Try and make sure you have enough probiotics (good bacteria found in fermented foods) in your diet. Common probiotic food items are yogurt, kefir products, aged cheeses, kimchi, sauerkraut, miso, tempeh and cultured non-dairy yogurts.

If getting them through your diet is not possible then you can opt for probiotic supplements to help you maintain the balance of your gut bacteria. The number of colony-forming units, or CFUs, can tell you how many probiotics you’re getting per dose. There’s no official recommendation for how many CFUs you need, but most supplements contain between five and 10 billion per dose. In general look for supplements containing well-researched strains of bacteria such as Lactobacillus, Bifidobacterium, or Saccharomyces boulardii [34, 35, 36].

Having said that, health benefits are strain-specific, and not all strains are necessarily useful, so you may want to consult a practitioner familiar with probiotics to discuss your options.

Apart from probiotics, consuming enough soluble fibre helps as well. Soluble fibre acts as food for the gut bacteria and helps them and your digestive health flourish  [34].

7. People who don’t eat fatty fish 2-3 times per week

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What happens:

Fish and marine plants are our main dietary sources of omega-3 fatty acids, which are crucial for our overall health and wellbeing.

There are three main omega-3 fats – ALA (alpha-linolenic acid), EPA (eicosapentaenoic acid), and DHA (docosahexaenoic acid). ALA is an essential fatty acid, meaning that our body cannot make it, and we must get it from our diet. It’s mainly found in plant-based foods such as flaxseed, chia seeds and walnuts. DHA and EPA, called ‘long-chain’ omega-3 fats, are found in fish and other seafood (marine algae) [37, 38].

Of these, ALA is the main omega-3 fat that people who don’t consume seafood end up getting from their diet. Our body can convert ALA into EPA and then DHA, but it happens in tiny proportions. Approximately 8-10% of dietary ALA is converted to EPA and 0-4% into DHA [37, 39]. This may not be enough for the healthy functioning of our body, given how important EPA and DHA are to our health.

Would you need supplements?

Indian fatty fish such as hilsa, black pomfret, tamb, and rani are good dietary sources of EPA and DHA [40]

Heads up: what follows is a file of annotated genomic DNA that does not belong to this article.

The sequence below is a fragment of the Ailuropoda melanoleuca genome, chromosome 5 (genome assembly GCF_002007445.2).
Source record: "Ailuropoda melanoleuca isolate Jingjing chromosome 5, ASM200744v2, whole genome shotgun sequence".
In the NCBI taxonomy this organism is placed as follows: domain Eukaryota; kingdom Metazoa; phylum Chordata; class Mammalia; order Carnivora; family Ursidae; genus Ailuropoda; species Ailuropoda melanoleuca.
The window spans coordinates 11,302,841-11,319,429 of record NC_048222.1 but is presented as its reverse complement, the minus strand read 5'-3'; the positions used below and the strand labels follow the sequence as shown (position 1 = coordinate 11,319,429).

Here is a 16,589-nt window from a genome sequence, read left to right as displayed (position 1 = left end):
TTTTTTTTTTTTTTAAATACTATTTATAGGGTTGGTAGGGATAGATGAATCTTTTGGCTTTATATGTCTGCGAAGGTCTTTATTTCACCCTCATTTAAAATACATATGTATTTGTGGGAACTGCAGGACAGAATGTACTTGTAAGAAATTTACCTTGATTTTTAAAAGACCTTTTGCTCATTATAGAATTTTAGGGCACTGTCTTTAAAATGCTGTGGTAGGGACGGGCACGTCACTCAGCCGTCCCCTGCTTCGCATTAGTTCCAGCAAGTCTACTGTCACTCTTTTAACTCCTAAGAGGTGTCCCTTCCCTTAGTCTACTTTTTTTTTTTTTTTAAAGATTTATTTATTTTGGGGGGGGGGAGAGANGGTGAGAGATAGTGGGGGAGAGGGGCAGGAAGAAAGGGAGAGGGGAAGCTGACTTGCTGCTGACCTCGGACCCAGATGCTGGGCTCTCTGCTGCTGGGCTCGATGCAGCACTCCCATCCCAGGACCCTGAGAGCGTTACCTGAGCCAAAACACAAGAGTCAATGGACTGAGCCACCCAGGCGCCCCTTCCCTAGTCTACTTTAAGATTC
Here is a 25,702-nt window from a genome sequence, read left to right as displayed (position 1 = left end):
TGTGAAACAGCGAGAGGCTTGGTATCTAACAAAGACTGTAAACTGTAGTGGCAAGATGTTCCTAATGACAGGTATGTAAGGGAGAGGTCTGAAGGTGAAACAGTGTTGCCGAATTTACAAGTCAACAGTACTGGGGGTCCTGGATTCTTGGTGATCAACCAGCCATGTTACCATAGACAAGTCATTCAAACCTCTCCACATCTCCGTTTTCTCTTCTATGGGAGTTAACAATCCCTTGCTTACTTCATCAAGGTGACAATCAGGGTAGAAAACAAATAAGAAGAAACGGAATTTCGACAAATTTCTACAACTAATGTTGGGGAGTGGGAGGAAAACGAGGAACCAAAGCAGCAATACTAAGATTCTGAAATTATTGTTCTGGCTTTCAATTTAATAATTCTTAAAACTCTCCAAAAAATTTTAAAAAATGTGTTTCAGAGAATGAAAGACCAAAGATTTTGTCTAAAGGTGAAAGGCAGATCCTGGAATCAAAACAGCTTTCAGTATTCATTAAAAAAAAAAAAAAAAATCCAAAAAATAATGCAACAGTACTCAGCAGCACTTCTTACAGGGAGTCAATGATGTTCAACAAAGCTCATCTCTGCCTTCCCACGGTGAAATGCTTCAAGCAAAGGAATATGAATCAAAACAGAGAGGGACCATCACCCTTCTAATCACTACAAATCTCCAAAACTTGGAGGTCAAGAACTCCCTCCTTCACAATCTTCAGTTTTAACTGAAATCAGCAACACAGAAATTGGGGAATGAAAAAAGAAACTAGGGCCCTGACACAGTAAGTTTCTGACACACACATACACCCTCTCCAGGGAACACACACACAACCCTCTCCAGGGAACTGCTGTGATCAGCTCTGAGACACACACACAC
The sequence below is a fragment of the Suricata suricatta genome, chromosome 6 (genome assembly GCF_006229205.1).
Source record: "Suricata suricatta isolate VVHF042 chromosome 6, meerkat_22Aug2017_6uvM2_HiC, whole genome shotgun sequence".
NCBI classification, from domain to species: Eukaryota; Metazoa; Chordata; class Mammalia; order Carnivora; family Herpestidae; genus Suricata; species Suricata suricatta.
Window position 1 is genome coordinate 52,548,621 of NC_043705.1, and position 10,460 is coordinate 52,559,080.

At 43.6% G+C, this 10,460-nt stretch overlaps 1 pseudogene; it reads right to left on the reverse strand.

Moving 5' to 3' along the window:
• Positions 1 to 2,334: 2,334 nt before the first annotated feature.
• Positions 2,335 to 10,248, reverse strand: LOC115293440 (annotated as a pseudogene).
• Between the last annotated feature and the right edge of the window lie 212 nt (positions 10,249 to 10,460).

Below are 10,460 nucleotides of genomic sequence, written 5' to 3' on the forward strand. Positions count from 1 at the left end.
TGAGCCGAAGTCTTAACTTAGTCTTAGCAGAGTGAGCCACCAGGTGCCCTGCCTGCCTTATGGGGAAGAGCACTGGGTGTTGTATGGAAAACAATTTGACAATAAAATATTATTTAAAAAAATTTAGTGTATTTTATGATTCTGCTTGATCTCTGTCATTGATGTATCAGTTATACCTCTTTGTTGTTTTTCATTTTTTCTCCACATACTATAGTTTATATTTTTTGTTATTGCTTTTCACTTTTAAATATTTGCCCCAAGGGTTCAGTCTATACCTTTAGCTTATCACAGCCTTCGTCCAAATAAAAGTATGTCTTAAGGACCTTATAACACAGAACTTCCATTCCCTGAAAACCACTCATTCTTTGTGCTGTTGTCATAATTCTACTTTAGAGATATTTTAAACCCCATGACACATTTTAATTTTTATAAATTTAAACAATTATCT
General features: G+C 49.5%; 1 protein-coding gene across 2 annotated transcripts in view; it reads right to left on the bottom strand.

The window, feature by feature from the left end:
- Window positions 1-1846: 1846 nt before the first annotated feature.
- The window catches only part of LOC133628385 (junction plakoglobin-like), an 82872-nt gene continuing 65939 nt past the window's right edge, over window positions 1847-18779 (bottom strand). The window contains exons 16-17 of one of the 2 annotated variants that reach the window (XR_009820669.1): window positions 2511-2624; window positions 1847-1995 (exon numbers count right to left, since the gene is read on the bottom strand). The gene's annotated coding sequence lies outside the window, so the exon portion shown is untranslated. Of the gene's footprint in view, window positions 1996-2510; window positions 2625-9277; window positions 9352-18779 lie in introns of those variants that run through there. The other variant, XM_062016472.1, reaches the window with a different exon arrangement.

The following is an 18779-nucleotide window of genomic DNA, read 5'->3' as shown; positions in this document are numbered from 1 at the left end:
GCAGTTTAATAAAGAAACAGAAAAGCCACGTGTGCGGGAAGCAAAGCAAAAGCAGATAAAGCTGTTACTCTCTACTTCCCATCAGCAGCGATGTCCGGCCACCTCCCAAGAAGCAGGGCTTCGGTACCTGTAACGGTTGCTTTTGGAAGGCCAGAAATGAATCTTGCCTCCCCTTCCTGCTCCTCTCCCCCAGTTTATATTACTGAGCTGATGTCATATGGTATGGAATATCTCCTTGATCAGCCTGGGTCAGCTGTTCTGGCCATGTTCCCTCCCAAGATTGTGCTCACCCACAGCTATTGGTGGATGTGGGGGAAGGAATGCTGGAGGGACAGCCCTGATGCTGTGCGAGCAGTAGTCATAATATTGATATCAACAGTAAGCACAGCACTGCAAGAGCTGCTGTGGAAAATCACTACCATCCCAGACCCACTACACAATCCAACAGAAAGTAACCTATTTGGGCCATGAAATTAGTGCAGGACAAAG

People who don’t consume fatty fish can supplement with a fish oil that contains omega-3 fatty acids (look for the EPA and DHA content in the total fish oil – it should come up to at least 500 mg per day).

Vegetarians or people who are allergic to fish can instead consume a DHA supplement that’s derived from marine algae (it converts back to EPA in the body) [41].

An interesting fact – A study has shown that individuals who live till they’re 100 years-old tend to have a lower amount of free radicals and a higher amount of omega-3 fatty acids in their blood, as compared to people decades younger. This, amongst other studies on ageing populations, indicates that optimal levels of omega-3 fats may promote longevity [42, 43, 44].

8. People with a vitamin B12 deficiency

Do I need to Supplement - Nutrova

What happens:

Vitamin B12 is absolutely necessary for a number of processes in our body, including the formation of red blood cells, important brain functions, the production of energy from food, etc. A deficiency of vitamin B12 may, over time, lead to fatigue, anaemia and nervous system issues, amongst other problems with skin, hair, bones and mental health [45].

At least 47% of the Indian population suffers from a vitamin B12 deficiency (and there’s no data on the rest of the population being B12-sufficient). Being an essential nutrient, our body relies on the food we eat to get it. Since the main sources of B12 are animal products such as meat (mainly liver), dairy, and fish, people on a plant-based diet are more susceptible to developing its deficiency [46].

B12 also has a complicated method of absorption in the body that particularly puts people on certain therapies and medications at the risk of its deficiency [47].

Would you need supplements?

Adding more vitamin B12 fortified foods like plant milks, soy products, breakfast cereals, and nutritional yeast (the packaging generally mentions whether these are fortified or not) can help.

Having said that, in India, it may be prudent to supplement with vitamin B12, especially for diabetics, vegans, vegetarians, and non-vegetarians who consume non-veg occasionally [46]. You can speak to a medical practitioner to understand the dosage you need based on your current B12 levels.

Whenever you choose to supplement with a single nutrient, especially if its dosage exceeds its recommended dietary allowance (RDA), it’s best to consult a healthcare professional.

As we mentioned – supplementation is a great way to conveniently consume the nutrients you need,  but a balanced diet is the first step to a healthy, functional body. Once that’s in place, all you have to do is optimise your levels of nutrients through supplements that add value to your health goals or needs.